A student goes through the check-in process with staff before being dropped off at Sisters Elementary School Monday morning. photo by Charlie Kanzig
A student goes through the check-in process with staff before being dropped off at Sisters Elementary School Monday morning. photo by Charlie Kanzig
For the first time since mid-March students in kindergarten through third grade will return to Sisters Elementary School (SES) for in-class instruction, thanks to a consistent drop in COVID-19 cases in Deschutes County.

The statistical metric of fewer than 30 cases per 100,000 has held for over three consecutive weeks, allowing the return of the youngest members of the Sisters School District to move from “Comprehensive Distance Learning” to “Hybrid Learning.” (Cases did jump again late last week).

Students will attend classes in person Monday through Thursday and continue to take part in Comprehensive Distance Learning on Fridays.

Getting students back into the school building requires a comprehensive plan to meet health and safety standards, according to Superintendent Curt Scholl.

“We are excited to get to see our K-3 students for in-person instruction,” he said. “Our elementary staff has done a great job preparing so we can safely educate our K-3 students. We continue to advocate for our entire community to wear their masks, physically distance, and wash their hands so our metrics will improve enough that we can reopen for all of our students by next month.”

To make the transition more manageable for staff, students, and parents, re-entry for second and third grades began Monday September 28, with kindergarten and first grade to follow the next day.

Protocols for keeping social distancing require limiting cohorts and employing staggered drop-off, starting times, and pick-up times for different grade levels, which will take some getting used to for everyone, according to Principal Joan Warburg.

“For example, the parking lot has been modified to help with the smooth process of parents dropping students off and picking them up,” she said. “All parents have been provided instructions of times and procedures and staff will be available to help everyone adapt to the new routines.”

Though the requirements to check kids into school, including a visual screening, will take extra time, being able to have all students back in the classrooms is worth all the effort in Warburg’s mind.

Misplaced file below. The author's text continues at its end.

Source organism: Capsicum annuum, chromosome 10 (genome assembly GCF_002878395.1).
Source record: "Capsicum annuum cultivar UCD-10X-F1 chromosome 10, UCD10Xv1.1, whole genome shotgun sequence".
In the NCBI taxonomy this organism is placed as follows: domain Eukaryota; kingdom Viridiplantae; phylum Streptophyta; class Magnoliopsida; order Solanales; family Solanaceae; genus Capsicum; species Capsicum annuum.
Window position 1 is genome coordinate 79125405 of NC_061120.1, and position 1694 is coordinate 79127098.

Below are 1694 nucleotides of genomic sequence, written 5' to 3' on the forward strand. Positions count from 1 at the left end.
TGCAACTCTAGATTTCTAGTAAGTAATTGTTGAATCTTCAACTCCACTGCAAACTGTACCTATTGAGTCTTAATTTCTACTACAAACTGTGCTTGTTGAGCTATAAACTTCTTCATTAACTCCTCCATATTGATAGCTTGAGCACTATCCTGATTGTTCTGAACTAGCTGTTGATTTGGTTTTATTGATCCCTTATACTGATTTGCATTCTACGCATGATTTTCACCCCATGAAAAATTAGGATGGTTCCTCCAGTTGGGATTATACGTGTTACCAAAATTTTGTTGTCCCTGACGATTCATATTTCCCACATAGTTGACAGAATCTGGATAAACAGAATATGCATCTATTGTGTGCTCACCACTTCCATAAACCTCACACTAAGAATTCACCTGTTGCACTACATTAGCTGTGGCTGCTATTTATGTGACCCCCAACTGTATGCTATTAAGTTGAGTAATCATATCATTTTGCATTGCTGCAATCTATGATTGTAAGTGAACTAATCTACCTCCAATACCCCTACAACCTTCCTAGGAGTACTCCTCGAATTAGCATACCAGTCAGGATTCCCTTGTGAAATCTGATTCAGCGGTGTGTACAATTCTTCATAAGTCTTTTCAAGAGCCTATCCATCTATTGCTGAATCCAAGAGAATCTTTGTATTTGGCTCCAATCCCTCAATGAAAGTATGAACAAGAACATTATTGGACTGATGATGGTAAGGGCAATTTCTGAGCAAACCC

“It is with great joy that we have met metrics in Deschutes County for K-3rd graders to return to in-person learning,” she said. “Our teachers and other staff have worked tirelessly to get things ready to safely welcome our students back for the first time in months.”

According to Warburg, requirements include that students will wear face coverings, classrooms have been set up to allow for required space between desks, routines established for using the restroom, rules put in place for conducting recess, and plans laid out to keep surfaces sanitized, among others.

“The first few days of school will be filled with everyone (parents, staff, and students) learning new routines for school and we appreciate the patience and grace that our parents have shown us as we navigate this new reality,” she said.

Warburg acknowledged the effort put in place — along with the excitement — surrounding getting students back into the school.

“Reopening school under COVID wouldn’t be possible without the incredible amount of sacrificial work from every member of our SES team, along with all the support team members in the district including those in the maintenance, transportation, and nutrition departments,” she said. “We believe that the best learning environment for our students is in person, and we have been working with the Oregon Department of Education and the Department of County Human Services to be able to open. Our building is ready and our staff is eager to welcome our students back to in-person learning,” she said.

She added, “We appreciate the support of our community and take our responsibility seriously. We have considered every detail to ensure the mental and physical health and safety of all of our students.”

When infection rates get down to 10 per 100,000 in Deschutes County for three consecutive weeks, grades 4-12 will be allowed to return to in-class learning. The earliest that could take place is October 19.

The complete school reopening blueprint is available on the Sisters School District website.